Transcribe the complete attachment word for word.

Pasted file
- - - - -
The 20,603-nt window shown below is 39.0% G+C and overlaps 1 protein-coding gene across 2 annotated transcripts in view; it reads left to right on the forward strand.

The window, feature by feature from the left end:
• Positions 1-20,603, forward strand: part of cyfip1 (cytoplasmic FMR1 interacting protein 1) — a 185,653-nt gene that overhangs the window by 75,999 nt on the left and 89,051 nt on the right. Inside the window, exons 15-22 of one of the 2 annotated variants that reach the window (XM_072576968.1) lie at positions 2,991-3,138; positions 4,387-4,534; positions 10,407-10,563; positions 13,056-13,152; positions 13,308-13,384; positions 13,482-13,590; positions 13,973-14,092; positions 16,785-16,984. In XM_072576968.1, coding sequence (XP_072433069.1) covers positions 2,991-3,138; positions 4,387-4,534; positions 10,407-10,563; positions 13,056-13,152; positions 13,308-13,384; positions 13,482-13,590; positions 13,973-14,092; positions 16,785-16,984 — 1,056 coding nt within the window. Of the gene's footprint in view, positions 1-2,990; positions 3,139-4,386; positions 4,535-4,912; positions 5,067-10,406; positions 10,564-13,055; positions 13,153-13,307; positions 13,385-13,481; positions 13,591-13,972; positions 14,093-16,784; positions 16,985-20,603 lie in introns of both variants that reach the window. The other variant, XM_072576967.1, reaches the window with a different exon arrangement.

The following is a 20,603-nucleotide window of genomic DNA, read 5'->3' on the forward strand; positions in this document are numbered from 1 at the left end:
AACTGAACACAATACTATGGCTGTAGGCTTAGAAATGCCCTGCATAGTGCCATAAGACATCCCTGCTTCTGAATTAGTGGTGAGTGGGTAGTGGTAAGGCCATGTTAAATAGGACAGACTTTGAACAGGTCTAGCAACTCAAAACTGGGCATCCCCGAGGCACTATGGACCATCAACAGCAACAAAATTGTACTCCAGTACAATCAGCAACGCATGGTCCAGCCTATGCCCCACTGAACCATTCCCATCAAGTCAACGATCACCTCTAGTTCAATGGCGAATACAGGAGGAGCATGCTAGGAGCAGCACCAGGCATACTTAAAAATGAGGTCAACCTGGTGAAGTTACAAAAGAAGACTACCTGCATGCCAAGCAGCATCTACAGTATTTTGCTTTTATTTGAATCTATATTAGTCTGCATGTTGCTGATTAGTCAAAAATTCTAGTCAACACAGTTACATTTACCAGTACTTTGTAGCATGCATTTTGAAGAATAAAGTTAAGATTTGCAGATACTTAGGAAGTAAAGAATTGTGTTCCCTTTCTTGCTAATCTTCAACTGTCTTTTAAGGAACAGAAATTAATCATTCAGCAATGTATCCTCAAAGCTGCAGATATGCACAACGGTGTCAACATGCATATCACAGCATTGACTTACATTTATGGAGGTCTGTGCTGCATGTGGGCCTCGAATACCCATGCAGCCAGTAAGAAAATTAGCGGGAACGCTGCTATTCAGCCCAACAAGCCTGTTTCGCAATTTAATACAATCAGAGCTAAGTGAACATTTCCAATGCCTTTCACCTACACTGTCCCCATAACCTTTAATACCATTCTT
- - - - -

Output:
The 20,603-nt window shown below is 39.0% G+C and overlaps 1 protein-coding gene across 2 annotated transcripts in view; it reads left to right on the forward strand.

The window, feature by feature from the left end:
• Positions 1-20,603, forward strand: part of cyfip1 (cytoplasmic FMR1 interacting protein 1) — a 185,653-nt gene that overhangs the window by 75,999 nt on the left and 89,051 nt on the right. Inside the window, exons 15-22 of one of the 2 annotated variants that reach the window (XM_072576968.1) lie at positions 2,991-3,138; positions 4,387-4,534; positions 10,407-10,563; positions 13,056-13,152; positions 13,308-13,384; positions 13,482-13,590; positions 13,973-14,092; positions 16,785-16,984. In XM_072576968.1, coding sequence (XP_072433069.1) covers positions 2,991-3,138; positions 4,387-4,534; positions 10,407-10,563; positions 13,056-13,152; positions 13,308-13,384; positions 13,482-13,590; positions 13,973-14,092; positions 16,785-16,984 — 1,056 coding nt within the window. Of the gene's footprint in view, positions 1-2,990; positions 3,139-4,386; positions 4,535-4,912; positions 5,067-10,406; positions 10,564-13,055; positions 13,153-13,307; positions 13,385-13,481; positions 13,591-13,972; positions 14,093-16,784; positions 16,985-20,603 lie in introns of both variants that reach the window. The other variant, XM_072576967.1, reaches the window with a different exon arrangement.

The following is a 20,603-nucleotide window of genomic DNA, read 5'->3' on the forward strand; positions in this document are numbered from 1 at the left end:
AACTGAACACAATACTATGGCTGTAGGCTTAGAAATGCCCTGCATAGTGCCATAAGACATCCCTGCTTCTGAATTAGTGGTGAGTGGGTAGTGGTAAGGCCATGTTAAATAGGACAGACTTTGAACAGGTCTAGCAACTCAAAACTGGGCATCCCCGAGGCACTATGGACCATCAACAGCAACAAAATTGTACTCCAGTACAATCAGCAACGCATGGTCCAGCCTATGCCCCACTGAACCATTCCCATCAAGTCAACGATCACCTCTAGTTCAATGGCGAATACAGGAGGAGCATGCTAGGAGCAGCACCAGGCATACTTAAAAATGAGGTCAACCTGGTGAAGTTACAAAAGAAGACTACCTGCATGCCAAGCAGCATCTACAGTATTTTGCTTTTATTTGAATCTATATTAGTCTGCATGTTGCTGATTAGTCAAAAATTCTAGTCAACACAGTTACATTTACCAGTACTTTGTAGCATGCATTTTGAAGAATAAAGTTAAGATTTGCAGATACTTAGGAAGTAAAGAATTGTGTTCCCTTTCTTGCTAATCTTCAACTGTCTTTTAAGGAACAGAAATTAATCATTCAGCAATGTATCCTCAAAGCTGCAGATATGCACAACGGTGTCAACATGCATATCACAGCATTGACTTACATTTATGGAGGTCTGTGCTGCATGTGGGCCTCGAATACCCATGCAGCCAGTAAGAAAATTAGCGGGAACGCTGCTATTCAGCCCAACAAGCCTGTTTCGCAATTTAATACAATCAGAGCTAAGTGAACATTTCCAATGCCTTTCACCTACACTGTCCCCATAACCTTTAATACCATTCTT